Sony Reader

Sony Readers are e-readers that come in various sizes. E-books can be obtained through Sony's e-Book Library, but the device also supports ePub (.epub) and PDF (.pdf) formats, available from the Internet Archive External Link.


File Formats

.AIFF
Audio Interchange File Format. An audio format developed by Apple. Compatible with Apple devices.

.AZW
Amazon Kindle Format.  A custom format for the Amazon Kindle, this e-reader file format is only usable on a Kindle e-reader.

DAISY

Digital Accessible Information System Format External Link. A format that is text and audio-enabled that allows visually-impaired users to ‘navigate’ a text, rather than listening from one end to another, as with conventional audio books.  DAISY files can be used on stand-alone players or run virtually through computer software.  Limited use is possible with standard digital audio players.

.DJVU

DjVu Format External Link. High-compression rate for high-resolution documents. Web-browser, desktop and mobile-device compatible. An alternative to the PDF.

.EPUB

Electronic Publication Format External Link. An e-book standard maintained by the International Digital Publishing Forum, designed for ‘re-flowable’ content, meaning that text will adjust to the device’s screen size for optimal viewing. Epub texts do not support images or embedded content such as equations at this time.  The Nook is epub-enabled.

.HTML

Hypertext Markup Language Format. A computer programming language that many texts are formatted with; these texts are intended for viewing as part of a web page.

.MOBI

Mobipocket Mobile Format. An Amazon format for e-books that is compatible with mobile devices such as the Blackberry, Palm OS, etc.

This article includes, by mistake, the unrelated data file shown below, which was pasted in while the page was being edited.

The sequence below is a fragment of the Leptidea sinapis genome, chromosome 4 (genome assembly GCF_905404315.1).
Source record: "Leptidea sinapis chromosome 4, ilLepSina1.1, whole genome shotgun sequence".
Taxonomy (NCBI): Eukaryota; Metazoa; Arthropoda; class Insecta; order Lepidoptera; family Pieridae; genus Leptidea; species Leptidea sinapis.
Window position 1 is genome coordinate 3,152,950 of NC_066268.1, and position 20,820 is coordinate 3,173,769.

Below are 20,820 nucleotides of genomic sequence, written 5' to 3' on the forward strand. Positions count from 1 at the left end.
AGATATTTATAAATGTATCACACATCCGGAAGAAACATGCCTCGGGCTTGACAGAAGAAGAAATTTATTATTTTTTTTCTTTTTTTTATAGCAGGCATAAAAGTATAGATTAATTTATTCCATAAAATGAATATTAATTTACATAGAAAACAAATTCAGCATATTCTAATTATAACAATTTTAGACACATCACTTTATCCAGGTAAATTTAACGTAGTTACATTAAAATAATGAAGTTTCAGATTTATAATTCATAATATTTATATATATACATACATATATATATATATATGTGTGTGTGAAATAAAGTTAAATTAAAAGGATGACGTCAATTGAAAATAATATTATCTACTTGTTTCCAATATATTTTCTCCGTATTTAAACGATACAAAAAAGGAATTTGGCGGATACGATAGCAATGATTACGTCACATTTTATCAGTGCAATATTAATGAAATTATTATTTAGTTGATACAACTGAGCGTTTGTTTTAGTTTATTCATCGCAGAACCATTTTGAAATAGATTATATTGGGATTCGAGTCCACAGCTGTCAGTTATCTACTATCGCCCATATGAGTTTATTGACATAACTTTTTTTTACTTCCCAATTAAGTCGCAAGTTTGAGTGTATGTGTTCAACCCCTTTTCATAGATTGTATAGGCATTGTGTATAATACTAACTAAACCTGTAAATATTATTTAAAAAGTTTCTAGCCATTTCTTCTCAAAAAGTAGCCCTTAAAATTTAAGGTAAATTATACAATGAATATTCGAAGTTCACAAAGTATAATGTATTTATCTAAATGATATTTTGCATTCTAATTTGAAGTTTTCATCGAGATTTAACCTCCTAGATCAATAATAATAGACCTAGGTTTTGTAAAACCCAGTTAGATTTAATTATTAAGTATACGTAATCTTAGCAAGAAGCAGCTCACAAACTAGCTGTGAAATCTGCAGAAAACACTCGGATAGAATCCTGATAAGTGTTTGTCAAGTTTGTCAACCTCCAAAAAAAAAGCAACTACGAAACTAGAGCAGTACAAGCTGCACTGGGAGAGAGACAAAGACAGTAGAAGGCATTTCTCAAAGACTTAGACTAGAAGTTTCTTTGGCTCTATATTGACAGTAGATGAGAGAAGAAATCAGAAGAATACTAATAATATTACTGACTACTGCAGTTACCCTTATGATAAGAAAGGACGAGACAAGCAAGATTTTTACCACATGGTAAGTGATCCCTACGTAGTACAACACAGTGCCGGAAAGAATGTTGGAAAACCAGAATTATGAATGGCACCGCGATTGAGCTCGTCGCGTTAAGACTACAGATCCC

.MP3
MPEG Layer 3 Format. An audio format developed by the Motion Picture Experts Group. Compatible with most digital audio players.

.OGG
Ogg Format. A free and open-source format that can be used for audiovisual files. Compatible with a variety of free and proprietary media players.

.PDF

Portable Document Format External Link. Made by Adobe and compatible with their free Acrobat Reader (http://get.adobe.com/reader/), the Portable Document Format is widely used.  PDF files are scanned images of printed pages or converted digital documents from other formats.  PDF files are fixed-layout, meaning that their scale may not be suitable for very small screens.

.PDB

Plucker Format External Link.  Software that can be used on a handheld mobile device to choose content that is converted into a readable file from the web.  Plucker files are stored in the mobile device used to view the material.

.TXT

Plain Text File Format. A text file is readable by most basic desktop word-processing programs.  Not compatible with all dedicated e-readers.

.WAV
Waveform Audio File Format. An audio format used mainly in Microsoft and IBM computers.

Others

Other formats exist for individual devices; e-readers, tablets and web-enabled phones may have their own e-reader applications or software.  Consult manufacturer’s Web site for further information. A few popular devices are smartphones, tablet computers, and e-readers.

 

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  September 23, 2011